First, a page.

Gender-based Violence in Primary Schools: Kenya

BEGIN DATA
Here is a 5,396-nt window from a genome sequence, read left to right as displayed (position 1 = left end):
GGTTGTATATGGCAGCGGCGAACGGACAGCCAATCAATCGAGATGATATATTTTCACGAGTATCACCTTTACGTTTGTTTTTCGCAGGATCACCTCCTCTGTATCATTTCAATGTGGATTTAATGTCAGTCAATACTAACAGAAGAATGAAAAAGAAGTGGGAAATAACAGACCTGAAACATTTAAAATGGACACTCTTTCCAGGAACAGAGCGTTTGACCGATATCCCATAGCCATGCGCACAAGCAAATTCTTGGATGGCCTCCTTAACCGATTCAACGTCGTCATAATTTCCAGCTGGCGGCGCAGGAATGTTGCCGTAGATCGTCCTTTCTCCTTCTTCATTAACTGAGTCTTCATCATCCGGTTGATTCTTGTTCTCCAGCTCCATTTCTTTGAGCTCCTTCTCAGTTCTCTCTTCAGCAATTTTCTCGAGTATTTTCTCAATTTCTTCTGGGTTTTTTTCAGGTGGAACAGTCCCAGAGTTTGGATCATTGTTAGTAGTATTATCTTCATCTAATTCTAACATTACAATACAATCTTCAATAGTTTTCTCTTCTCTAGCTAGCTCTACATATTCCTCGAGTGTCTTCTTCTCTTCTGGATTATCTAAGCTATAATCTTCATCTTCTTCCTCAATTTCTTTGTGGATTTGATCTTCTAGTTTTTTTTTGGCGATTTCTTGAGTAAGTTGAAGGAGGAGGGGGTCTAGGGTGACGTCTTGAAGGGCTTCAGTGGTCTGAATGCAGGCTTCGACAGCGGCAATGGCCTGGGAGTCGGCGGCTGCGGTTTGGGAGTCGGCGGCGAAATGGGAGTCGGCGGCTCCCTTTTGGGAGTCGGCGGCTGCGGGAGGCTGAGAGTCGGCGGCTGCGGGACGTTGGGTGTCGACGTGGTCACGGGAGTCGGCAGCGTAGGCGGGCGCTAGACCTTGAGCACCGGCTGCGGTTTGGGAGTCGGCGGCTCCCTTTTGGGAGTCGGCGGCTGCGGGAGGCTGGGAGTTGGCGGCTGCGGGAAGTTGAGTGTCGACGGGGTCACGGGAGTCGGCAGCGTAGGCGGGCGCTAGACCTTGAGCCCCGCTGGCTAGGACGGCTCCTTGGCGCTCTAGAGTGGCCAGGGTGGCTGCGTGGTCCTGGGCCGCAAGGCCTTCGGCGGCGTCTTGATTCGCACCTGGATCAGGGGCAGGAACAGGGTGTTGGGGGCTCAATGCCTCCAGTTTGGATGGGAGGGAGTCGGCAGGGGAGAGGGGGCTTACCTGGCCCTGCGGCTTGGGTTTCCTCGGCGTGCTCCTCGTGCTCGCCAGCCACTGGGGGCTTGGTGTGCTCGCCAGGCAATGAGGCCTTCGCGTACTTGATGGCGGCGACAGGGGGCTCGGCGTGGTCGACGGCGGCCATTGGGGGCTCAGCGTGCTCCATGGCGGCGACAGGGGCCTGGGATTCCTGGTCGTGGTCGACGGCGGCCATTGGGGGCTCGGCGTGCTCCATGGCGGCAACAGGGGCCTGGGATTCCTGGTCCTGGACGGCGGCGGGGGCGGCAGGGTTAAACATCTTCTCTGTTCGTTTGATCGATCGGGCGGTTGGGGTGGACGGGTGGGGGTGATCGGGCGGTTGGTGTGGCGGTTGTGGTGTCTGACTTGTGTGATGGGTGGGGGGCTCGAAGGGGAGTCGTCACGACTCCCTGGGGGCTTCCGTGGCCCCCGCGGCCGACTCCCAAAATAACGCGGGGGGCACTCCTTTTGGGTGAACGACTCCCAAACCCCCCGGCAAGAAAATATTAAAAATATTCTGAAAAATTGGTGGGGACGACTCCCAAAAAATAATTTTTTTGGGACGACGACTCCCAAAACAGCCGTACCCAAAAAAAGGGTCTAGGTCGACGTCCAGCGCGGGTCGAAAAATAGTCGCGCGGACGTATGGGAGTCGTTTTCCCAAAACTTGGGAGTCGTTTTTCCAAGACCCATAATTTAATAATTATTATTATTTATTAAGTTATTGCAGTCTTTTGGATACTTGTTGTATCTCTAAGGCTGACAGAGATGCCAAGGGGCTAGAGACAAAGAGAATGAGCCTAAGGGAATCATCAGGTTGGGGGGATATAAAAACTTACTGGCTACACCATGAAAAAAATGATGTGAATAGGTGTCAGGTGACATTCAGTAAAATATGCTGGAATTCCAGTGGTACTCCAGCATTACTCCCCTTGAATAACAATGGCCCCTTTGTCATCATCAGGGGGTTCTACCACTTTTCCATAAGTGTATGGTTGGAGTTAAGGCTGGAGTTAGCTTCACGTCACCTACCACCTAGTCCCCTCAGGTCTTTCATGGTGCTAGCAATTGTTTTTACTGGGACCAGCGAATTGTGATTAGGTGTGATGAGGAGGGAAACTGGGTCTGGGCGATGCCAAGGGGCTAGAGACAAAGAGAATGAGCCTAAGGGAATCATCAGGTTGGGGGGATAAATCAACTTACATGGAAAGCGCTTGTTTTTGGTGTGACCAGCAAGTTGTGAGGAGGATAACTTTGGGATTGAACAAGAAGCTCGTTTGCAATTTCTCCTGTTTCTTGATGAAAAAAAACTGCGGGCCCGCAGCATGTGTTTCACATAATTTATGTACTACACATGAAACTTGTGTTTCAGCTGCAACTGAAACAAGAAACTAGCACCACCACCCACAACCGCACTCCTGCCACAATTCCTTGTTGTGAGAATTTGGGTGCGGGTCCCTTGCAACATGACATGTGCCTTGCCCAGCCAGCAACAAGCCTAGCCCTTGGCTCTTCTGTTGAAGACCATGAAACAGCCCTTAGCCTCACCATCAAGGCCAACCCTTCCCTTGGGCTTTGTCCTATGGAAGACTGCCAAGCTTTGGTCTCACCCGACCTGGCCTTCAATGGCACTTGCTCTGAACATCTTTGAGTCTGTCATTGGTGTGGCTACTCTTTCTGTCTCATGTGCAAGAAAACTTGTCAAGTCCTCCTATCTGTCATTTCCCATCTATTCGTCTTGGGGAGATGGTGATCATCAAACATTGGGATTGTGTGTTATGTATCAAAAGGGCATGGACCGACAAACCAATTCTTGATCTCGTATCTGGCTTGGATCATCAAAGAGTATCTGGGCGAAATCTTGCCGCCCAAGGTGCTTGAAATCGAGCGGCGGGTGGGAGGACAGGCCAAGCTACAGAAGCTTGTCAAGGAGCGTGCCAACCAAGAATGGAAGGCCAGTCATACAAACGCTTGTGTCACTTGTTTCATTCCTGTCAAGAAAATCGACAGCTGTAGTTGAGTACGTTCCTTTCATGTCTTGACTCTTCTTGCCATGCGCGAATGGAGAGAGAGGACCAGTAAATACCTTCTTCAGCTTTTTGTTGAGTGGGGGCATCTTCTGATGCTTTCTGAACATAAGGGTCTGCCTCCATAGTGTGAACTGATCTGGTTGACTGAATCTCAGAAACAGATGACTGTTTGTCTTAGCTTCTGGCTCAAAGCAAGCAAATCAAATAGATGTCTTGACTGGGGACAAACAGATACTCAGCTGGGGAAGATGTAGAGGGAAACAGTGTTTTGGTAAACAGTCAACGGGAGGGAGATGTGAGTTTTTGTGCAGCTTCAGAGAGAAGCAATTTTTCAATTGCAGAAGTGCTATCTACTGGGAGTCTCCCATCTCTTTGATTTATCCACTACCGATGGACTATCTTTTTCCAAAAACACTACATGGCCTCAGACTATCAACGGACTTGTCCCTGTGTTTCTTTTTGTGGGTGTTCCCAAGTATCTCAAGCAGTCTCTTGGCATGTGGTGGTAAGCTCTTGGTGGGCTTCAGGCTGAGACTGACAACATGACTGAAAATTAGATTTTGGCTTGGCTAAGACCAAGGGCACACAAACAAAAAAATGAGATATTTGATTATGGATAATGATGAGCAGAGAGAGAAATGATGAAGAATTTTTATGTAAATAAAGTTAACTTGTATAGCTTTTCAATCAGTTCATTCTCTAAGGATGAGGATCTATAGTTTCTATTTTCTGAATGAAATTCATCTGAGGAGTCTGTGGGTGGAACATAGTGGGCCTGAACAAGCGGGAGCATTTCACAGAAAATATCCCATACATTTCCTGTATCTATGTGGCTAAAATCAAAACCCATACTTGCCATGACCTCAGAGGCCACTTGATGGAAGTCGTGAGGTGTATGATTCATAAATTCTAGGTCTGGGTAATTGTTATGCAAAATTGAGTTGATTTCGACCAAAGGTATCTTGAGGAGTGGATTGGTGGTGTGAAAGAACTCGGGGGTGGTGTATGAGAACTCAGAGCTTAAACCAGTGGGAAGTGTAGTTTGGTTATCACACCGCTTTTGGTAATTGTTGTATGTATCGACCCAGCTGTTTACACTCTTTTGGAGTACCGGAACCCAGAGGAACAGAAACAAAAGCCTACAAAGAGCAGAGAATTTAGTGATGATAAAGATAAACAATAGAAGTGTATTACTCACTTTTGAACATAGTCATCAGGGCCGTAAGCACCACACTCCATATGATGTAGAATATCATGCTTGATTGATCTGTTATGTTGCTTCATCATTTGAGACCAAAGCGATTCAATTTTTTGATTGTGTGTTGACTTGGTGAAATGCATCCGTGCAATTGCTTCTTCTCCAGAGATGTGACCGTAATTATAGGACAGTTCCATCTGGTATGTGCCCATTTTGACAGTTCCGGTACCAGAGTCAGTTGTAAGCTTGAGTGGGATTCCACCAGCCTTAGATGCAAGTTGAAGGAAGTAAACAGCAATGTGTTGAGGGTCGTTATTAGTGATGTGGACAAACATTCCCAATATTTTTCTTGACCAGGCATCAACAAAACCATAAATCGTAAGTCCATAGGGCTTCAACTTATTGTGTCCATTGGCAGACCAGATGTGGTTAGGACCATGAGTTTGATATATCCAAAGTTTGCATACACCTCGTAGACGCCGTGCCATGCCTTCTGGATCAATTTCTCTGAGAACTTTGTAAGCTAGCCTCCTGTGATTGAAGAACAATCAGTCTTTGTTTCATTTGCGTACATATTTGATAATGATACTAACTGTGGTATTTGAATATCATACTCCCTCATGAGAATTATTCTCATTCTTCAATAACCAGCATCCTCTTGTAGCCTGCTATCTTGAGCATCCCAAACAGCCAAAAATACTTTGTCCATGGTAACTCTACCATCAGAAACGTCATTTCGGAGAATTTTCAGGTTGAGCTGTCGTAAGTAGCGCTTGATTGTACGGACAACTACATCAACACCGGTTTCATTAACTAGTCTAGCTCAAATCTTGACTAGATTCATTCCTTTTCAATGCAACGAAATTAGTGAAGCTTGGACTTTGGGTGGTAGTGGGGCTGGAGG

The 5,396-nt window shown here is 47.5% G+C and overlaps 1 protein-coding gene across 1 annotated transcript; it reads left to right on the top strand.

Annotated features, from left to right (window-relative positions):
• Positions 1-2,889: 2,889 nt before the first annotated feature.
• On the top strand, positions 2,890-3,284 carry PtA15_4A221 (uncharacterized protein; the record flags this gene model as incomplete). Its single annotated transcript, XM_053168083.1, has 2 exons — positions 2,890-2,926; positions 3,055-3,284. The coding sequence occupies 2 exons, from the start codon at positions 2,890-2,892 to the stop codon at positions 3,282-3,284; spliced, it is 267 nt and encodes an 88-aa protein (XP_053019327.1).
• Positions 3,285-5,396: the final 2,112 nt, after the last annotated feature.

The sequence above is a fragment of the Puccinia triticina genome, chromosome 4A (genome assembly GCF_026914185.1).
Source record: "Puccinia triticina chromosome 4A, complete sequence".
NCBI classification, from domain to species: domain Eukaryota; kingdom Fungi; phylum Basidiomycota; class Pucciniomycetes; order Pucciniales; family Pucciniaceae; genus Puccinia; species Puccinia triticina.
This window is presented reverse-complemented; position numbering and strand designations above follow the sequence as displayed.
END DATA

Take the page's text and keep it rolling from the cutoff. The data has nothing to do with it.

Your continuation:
GBV is still the least talked about violation of (mainly women’s and girls’) human rights and remains either largely unreported. The results of this study have shown the magnitude and forms of prevalence of SRGBV among primary school students as well as the students’ emotional expressions of these experiences—causing girls and also boys aged 10–13 years to be afraid to report or share GBV challenges because the abusers are their family members, teachers, neighbors, and friends. The effects are detrimental to learning experiences, especially among preadolescent and adolescent girls, and hence these students are left with no option but to make personal decisions to deal with the menace—either by transferring to another school, skipping classes, or keeping quiet and suffering alone. Having limited options, many of these girls are left to share their challenges with the same people, potentially abusers themselves, who may be unwilling to take any action. The causes of SRGBV originate from lack of social support, guidance, and counseling from both parents and teachers. They include a lack of appropriate interventions and policy enforcement to deal with perpetrators. In identifying the forms of SRGBV and targeting the underlying causes, it is paramount to look at interventions that may enhance school and community involvement and participation in addressing SRGBV while ensuring concerted actions against any form of gender-based discrimination and violation of rights. The study findings are critical: it is a wake-up call for policymakers that the victims of GBV are not only women but also the preadolescent girls and boys who stay quiet out of fear. How long must these young minds suffer? Will they be able to learn and complete school? What about the quality of their education? What about their health and emotional status, their well-being? We have policies against GBV. We must make them enforceable and helpful to give victims a voice and hope in life.